Servant Leadership Workplace-Boaty

Boaty McBoatface: 4 Leadership Lessons

Sit back, mateys, and let me tell you the tale of Boaty McBoatface.

Earlier this year, a British government agency decided to open things up on the internet and let people suggest a name for its new $287 million polar research vessel, rendered to the right.

But the government was unprepared for rough waters caused by the overwhelming support for naming the ship . . .

. . . Boaty McBoatface.

That rather unorthodox name, suggested on a whim, took off like things sometimes do on the internet.

Even though Boaty McBoatface garnered 124,000 votes, the naming-powers-that-be chose to name the ship after beloved British naturalist, David Attenborough.

That David Attenborough came in fourth behind Boaty McBoatface with only 11,000 votes riled more than a few. Waves of mutinous sentiment broke across the internet.

Typical Boaty supporters tweeted:

“If you didn’t like #BoatyMcBoatface in the first place why give us the option?”

“So apparently if you vote for anything & somebody doesn’t like it they can just change it. So what’s the point? #BoatyMcBoatface”

Eventually, the waters calmed. Some Boaty supporters exhibited good humor. One tweeted, “David Attenborough could strike a real blow for democracy by changing his name to #BoatyMcBoatface before the launch.”

Boaty McBoatface: 4 leadership lessons I see:

  1. Be honest about asking for advice. It’s a big mistake for a leader to seek advice just for show, with no intent of even considering it. Doing so is a subtle form of dishonesty that is sure to torpedo trust.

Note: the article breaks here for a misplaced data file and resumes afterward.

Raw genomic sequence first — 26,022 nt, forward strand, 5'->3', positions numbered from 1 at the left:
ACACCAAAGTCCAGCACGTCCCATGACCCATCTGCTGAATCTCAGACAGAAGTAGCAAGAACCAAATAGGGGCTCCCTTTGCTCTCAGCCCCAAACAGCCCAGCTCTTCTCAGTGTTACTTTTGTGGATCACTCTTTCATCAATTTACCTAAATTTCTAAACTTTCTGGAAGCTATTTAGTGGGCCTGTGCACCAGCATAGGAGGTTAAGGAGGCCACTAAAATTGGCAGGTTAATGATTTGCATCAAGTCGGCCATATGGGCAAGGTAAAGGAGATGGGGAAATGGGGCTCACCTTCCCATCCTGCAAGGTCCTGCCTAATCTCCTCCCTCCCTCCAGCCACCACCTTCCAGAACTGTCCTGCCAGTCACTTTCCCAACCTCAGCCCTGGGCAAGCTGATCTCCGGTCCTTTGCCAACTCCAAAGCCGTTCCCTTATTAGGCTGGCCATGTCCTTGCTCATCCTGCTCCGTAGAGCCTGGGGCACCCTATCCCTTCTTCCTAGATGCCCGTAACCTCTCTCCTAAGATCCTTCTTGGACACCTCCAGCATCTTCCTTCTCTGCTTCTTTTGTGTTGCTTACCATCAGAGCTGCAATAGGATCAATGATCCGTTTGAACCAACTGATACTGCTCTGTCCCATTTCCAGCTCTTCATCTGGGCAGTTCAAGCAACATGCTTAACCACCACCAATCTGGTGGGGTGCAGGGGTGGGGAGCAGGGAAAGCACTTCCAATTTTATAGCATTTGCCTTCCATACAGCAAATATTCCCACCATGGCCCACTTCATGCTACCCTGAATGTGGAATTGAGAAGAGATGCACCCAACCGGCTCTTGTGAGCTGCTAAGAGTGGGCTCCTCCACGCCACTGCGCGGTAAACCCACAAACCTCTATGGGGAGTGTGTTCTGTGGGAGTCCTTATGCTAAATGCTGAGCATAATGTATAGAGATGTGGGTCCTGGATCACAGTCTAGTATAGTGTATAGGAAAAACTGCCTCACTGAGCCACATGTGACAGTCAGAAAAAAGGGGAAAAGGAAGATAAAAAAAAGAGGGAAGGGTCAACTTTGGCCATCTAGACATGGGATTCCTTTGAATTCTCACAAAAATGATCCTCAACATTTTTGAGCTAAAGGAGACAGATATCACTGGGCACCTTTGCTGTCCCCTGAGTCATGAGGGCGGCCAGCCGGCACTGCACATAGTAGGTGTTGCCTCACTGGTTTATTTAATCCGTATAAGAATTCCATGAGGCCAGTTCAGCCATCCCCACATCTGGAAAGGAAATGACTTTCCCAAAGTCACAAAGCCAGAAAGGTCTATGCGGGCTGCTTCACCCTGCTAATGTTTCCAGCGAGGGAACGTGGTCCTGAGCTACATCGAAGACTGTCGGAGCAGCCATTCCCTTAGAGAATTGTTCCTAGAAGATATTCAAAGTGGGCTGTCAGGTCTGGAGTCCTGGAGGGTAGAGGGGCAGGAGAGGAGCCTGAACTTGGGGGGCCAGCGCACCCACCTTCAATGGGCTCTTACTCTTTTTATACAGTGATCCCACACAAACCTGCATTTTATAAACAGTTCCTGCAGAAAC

1. If you ask for advice, be prepared to take it. Leaders sometimes ask for advice assuming it will be consistent with their intended courses of action. But when – surprise! – it’s not consistent, the leaders must choose between disappointing their advisors and being disappointed themselves. It’s good to consider that possibility in advance.
  1. If you ask for advice, be prepared not to take it. Sometimes a leader sees no choice but to ignore advice from advisors. Doing so can be a truly difficult act of leadership – and the hallmark of a truly great leader.
  1. If you don’t take advice, be clear about why. People can usually handle disagreement when, first, they have had a full opportunity to be heard and, second, they are given a full explanation for a decision they don’t like. Honesty and openness may not always eliminate the sting of disagreement. But they never hurt.

What do you think, mateys?

Should the British government have named the vessel Boaty McBoatface? Can you share your own experience with effective – or ineffective – leaders asking for advice? What other lessons do you see?

Let us know.

As always, we appreciate your views. Thanks!

Cairnway offers executive coaching, team performance improvement and board development through a servant leadership approach.


* See “Boaty McBoatface to Bear David Attenborough’s Name, and the Web Pouts,” by Hannah Olivennes, The New York Times, May 6, 2016.